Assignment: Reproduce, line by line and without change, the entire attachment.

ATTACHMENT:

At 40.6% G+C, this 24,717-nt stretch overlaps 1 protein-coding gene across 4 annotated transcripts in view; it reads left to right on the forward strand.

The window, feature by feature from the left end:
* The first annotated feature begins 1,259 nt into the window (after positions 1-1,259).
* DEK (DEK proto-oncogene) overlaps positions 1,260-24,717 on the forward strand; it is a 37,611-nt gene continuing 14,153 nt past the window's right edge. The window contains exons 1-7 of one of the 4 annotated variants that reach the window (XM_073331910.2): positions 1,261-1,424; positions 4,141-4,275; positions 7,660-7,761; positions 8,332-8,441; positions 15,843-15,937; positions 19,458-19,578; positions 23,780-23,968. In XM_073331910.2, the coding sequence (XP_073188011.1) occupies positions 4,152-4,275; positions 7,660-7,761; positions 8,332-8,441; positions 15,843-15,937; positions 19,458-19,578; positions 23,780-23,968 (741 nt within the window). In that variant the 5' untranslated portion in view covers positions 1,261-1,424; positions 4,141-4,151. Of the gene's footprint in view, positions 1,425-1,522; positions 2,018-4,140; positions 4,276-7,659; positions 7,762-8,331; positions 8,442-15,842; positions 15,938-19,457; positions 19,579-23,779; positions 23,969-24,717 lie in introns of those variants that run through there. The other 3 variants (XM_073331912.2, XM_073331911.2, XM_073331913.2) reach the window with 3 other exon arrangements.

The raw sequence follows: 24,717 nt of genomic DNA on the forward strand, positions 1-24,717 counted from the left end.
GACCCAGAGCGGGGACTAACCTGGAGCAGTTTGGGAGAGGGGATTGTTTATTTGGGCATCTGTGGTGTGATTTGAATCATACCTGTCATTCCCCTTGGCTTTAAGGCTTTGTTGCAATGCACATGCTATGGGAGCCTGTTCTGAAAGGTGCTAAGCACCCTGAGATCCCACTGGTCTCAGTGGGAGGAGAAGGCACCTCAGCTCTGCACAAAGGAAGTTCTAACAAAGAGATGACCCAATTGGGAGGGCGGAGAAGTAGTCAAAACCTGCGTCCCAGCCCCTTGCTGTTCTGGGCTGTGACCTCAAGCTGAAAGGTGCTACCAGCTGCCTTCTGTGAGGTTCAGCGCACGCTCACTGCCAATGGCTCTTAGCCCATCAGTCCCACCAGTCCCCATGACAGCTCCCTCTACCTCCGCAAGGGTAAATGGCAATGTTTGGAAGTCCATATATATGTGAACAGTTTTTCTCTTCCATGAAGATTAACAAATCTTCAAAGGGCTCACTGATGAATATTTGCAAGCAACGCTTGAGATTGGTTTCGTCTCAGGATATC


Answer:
At 40.6% G+C, this 24,717-nt stretch overlaps 1 protein-coding gene across 4 annotated transcripts in view; it reads left to right on the forward strand.

The window, feature by feature from the left end:
* The first annotated feature begins 1,259 nt into the window (after positions 1-1,259).
* DEK (DEK proto-oncogene) overlaps positions 1,260-24,717 on the forward strand; it is a 37,611-nt gene continuing 14,153 nt past the window's right edge. The window contains exons 1-7 of one of the 4 annotated variants that reach the window (XM_073331910.2): positions 1,261-1,424; positions 4,141-4,275; positions 7,660-7,761; positions 8,332-8,441; positions 15,843-15,937; positions 19,458-19,578; positions 23,780-23,968. In XM_073331910.2, the coding sequence (XP_073188011.1) occupies positions 4,152-4,275; positions 7,660-7,761; positions 8,332-8,441; positions 15,843-15,937; positions 19,458-19,578; positions 23,780-23,968 (741 nt within the window). In that variant the 5' untranslated portion in view covers positions 1,261-1,424; positions 4,141-4,151. Of the gene's footprint in view, positions 1,425-1,522; positions 2,018-4,140; positions 4,276-7,659; positions 7,762-8,331; positions 8,442-15,842; positions 15,938-19,457; positions 19,579-23,779; positions 23,969-24,717 lie in introns of those variants that run through there. The other 3 variants (XM_073331912.2, XM_073331911.2, XM_073331913.2) reach the window with 3 other exon arrangements.

The raw sequence follows: 24,717 nt of genomic DNA on the forward strand, positions 1-24,717 counted from the left end.
GACCCAGAGCGGGGACTAACCTGGAGCAGTTTGGGAGAGGGGATTGTTTATTTGGGCATCTGTGGTGTGATTTGAATCATACCTGTCATTCCCCTTGGCTTTAAGGCTTTGTTGCAATGCACATGCTATGGGAGCCTGTTCTGAAAGGTGCTAAGCACCCTGAGATCCCACTGGTCTCAGTGGGAGGAGAAGGCACCTCAGCTCTGCACAAAGGAAGTTCTAACAAAGAGATGACCCAATTGGGAGGGCGGAGAAGTAGTCAAAACCTGCGTCCCAGCCCCTTGCTGTTCTGGGCTGTGACCTCAAGCTGAAAGGTGCTACCAGCTGCCTTCTGTGAGGTTCAGCGCACGCTCACTGCCAATGGCTCTTAGCCCATCAGTCCCACCAGTCCCCATGACAGCTCCCTCTACCTCCGCAAGGGTAAATGGCAATGTTTGGAAGTCCATATATATGTGAACAGTTTTTCTCTTCCATGAAGATTAACAAATCTTCAAAGGGCTCACTGATGAATATTTGCAAGCAACGCTTGAGATTGGTTTCGTCTCAGGATATC